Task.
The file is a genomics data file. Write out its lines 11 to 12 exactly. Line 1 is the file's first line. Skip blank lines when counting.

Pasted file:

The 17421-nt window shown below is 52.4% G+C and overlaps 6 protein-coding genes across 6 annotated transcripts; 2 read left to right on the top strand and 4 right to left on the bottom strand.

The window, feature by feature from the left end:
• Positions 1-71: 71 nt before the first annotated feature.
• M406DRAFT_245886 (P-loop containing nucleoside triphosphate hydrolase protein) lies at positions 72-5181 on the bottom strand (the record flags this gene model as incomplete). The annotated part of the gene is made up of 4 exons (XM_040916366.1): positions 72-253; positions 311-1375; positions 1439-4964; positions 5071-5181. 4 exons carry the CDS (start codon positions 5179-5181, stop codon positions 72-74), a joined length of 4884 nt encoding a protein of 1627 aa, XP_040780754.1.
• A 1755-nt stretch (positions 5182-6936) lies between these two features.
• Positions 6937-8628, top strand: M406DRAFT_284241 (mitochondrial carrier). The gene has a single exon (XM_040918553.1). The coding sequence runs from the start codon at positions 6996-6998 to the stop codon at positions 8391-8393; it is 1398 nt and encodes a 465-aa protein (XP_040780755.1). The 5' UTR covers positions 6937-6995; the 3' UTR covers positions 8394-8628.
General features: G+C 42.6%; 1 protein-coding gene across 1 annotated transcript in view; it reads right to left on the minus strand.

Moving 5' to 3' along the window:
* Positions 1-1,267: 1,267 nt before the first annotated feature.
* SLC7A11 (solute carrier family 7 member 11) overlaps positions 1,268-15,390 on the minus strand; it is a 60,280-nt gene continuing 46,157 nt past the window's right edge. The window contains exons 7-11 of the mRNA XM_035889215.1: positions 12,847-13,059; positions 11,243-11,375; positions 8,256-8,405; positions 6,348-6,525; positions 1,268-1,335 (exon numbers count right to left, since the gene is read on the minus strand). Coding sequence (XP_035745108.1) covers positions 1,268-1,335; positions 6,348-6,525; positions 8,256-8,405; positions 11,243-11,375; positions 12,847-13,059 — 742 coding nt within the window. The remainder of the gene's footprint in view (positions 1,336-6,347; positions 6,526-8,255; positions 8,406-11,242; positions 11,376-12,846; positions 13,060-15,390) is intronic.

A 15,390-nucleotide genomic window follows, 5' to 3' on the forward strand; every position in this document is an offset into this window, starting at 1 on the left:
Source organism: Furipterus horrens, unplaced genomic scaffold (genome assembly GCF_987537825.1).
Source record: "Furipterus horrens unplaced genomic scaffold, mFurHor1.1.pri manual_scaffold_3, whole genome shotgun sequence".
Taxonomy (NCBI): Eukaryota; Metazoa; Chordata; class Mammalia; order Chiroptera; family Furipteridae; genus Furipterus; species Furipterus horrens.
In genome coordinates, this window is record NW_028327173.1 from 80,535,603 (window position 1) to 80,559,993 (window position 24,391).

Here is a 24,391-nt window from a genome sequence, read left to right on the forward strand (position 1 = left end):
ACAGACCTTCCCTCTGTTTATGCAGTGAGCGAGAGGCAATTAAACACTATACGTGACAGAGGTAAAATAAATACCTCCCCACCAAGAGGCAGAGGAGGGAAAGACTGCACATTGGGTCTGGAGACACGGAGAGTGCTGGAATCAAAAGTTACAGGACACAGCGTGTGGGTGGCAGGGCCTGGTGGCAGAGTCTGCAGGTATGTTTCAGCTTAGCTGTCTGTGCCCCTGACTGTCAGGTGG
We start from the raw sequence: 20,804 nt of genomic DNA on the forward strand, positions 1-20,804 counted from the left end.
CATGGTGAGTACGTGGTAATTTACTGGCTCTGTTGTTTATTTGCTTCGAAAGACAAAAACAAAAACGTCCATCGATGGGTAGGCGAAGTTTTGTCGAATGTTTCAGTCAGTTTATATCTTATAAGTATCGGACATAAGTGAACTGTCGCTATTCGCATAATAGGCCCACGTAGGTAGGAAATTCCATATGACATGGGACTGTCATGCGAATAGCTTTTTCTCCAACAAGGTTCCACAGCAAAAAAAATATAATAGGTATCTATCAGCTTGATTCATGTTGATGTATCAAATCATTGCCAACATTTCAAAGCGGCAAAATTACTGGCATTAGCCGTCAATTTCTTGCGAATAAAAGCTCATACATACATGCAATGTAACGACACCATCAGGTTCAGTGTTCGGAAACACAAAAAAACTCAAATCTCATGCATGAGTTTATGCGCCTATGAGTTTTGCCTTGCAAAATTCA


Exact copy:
A 15,390-nucleotide genomic window follows, 5' to 3' on the forward strand; every position in this document is an offset into this window, starting at 1 on the left:
Source organism: Furipterus horrens, unplaced genomic scaffold (genome assembly GCF_987537825.1).